When you operate a motor vehicle in Virginia, you automatically give consent to the Virginia police to test your BAC level, so long as the officer has “reasonable grounds” to believe you’re driving under the influence or that you’re under 21 and have consumed alcohol. This is known as an implied consent law.

If you unreasonably refuse a BAC test, Virginia law requires the court to suspend your driver’s license for 1 year. A second refusal results in a 3-year suspension.

Virginia dram shop laws and social host liability

A dram shop law is a law that makes a business or social host that serves alcohol to a person who is obviously intoxicated strictly liable to anyone injured by the drunken person.

Virginia is one of the few states that does NOT have any dram shop laws. Rather, the drunken person is held responsible for any injuries they cause. Nevertheless, businesses and social hosts who serve minors may face criminal liability.

Penalties for driving under the influence

Penalties for DUI in Virginia vary depending on the circumstances of the arrest and conviction. Factors that may elevate the punishment for drunk driving include:

  • Prior DUI convictions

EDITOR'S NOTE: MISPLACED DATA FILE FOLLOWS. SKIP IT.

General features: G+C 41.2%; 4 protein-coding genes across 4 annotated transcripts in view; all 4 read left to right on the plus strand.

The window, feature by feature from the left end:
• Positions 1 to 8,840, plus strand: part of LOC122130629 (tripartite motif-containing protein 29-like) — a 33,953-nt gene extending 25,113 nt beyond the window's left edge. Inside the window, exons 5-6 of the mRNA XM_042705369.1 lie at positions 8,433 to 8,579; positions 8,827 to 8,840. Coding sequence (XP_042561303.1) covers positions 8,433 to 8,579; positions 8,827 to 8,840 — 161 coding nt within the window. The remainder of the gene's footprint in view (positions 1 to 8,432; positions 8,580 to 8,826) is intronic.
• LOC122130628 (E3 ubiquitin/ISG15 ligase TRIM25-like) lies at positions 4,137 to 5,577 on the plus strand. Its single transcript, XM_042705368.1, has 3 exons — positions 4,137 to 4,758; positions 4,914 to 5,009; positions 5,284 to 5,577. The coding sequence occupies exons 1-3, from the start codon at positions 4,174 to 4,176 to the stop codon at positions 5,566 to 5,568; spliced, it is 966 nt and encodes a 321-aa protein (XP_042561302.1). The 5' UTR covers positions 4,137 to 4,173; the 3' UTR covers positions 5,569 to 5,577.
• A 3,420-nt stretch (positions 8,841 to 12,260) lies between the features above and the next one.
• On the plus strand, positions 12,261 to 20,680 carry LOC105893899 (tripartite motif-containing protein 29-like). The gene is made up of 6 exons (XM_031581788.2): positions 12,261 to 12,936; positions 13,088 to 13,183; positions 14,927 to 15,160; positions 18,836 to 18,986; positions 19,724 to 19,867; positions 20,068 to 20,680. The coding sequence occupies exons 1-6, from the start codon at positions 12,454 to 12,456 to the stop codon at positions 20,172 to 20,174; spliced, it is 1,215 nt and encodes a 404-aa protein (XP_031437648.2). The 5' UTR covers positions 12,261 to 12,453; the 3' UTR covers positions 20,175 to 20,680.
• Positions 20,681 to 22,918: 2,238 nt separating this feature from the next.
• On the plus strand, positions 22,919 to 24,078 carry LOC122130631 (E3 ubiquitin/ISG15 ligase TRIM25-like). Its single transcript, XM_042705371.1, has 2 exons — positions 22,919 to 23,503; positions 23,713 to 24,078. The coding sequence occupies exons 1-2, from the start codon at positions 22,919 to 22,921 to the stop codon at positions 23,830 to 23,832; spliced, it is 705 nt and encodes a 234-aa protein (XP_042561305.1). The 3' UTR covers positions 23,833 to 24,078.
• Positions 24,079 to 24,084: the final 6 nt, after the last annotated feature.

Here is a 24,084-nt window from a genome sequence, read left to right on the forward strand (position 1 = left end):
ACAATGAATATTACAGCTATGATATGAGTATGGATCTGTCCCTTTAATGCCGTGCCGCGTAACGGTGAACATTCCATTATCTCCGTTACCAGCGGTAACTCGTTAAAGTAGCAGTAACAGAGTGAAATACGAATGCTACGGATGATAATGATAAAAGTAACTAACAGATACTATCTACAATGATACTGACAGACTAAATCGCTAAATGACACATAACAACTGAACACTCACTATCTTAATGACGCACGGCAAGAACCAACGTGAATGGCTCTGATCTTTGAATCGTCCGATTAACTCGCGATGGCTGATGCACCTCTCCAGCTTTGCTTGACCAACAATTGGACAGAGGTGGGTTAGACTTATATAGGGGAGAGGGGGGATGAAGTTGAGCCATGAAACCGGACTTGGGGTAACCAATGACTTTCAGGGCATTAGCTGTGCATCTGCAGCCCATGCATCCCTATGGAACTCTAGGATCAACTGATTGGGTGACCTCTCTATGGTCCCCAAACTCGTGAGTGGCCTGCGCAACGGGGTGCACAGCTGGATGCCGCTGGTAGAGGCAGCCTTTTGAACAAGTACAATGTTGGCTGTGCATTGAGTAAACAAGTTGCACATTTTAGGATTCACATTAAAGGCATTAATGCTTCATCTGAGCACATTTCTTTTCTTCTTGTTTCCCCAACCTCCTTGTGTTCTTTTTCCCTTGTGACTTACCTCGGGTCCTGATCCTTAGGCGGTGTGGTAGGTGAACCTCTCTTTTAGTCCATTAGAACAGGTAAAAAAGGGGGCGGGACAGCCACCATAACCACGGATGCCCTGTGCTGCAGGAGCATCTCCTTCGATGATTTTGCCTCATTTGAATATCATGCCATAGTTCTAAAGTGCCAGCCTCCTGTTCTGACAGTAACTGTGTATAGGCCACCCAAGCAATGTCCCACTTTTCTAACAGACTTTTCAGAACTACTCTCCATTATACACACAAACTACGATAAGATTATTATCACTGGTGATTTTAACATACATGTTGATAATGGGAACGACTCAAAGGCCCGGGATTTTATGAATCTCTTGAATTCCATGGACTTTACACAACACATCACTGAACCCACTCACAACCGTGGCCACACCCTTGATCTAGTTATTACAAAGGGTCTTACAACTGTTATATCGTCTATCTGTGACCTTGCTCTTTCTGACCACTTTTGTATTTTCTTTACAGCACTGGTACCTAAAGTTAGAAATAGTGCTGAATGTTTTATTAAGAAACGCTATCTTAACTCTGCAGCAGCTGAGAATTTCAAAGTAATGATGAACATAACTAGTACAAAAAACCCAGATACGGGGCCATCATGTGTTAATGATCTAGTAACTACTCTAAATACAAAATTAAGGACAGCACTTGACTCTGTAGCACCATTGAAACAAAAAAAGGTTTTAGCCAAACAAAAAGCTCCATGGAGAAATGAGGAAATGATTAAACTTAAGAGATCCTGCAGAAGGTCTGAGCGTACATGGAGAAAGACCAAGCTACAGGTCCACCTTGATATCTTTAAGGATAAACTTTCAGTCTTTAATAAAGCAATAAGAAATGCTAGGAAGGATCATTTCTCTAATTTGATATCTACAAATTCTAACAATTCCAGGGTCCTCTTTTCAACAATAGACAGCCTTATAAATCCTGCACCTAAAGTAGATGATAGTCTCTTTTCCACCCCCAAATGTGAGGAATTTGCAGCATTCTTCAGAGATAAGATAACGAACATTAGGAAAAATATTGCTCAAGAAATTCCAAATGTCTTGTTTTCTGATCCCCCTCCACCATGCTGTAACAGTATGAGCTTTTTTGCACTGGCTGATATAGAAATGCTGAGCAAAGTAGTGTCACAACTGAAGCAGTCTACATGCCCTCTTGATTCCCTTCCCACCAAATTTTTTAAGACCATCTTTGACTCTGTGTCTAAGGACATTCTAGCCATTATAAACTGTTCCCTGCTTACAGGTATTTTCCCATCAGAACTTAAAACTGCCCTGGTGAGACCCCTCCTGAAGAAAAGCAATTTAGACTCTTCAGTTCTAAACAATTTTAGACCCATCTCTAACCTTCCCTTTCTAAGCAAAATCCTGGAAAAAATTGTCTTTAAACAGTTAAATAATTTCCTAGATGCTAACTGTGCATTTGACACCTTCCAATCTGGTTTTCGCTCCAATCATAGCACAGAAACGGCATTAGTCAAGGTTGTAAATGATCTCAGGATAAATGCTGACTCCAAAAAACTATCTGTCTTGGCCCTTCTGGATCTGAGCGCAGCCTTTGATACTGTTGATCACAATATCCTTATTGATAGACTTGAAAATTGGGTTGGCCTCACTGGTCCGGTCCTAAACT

• The driver’s BAC
  • Whether the driver was transporting a juvenile

Let’s take a closer look at the penalties for DUI in Virginia.

First DUI conviction

A first DUI conviction carries with it the following minimum penalties:

  • Mandatory $250 fine
  • Driver’s license revocation for 1 year
  • Enrollment in an Alcohol Safety Action program

In addition to the above penalties:

  • If your BAC was between .15% and .20%, you face a minimum 5-day jail term
  • If your BAC was .20% or higher, you face a minimum 10-day jail term

Finally, if you were transporting a juvenile passenger (age 17 or younger), you face an additional 5-day jail term and an additional fine of at least $500.

Second DUI conviction

A second DUI conviction carries with it the following minimum penalties:

  • Mandatory $500 fine
  • Driver’s license revocation for 3 years
  • Possible jail time (up to 1 year)
  • Enrollment in an Alcohol Safety Action program 

If the second DUI conviction was within 10 years of the first DUI conviction, you face a minimum of 10 days in jail. If the second DUI conviction was within 5 years of the first DUI conviction, you face a minimum of 20 days in jail.

In addition to the above penalties:

  • If your BAC was between .15% and .20%, you face a minimum 10-day jail term
  • If your BAC was .20% or higher, you face a minimum 20-day jail term

Finally, if you were transporting a juvenile passenger (age 17 or younger), you face an additional 5-day jail term, an additional fine of at least $500, and 80-hours of community service.

Third DUI conviction

A third DUI conviction carries with it the following minimum penalties: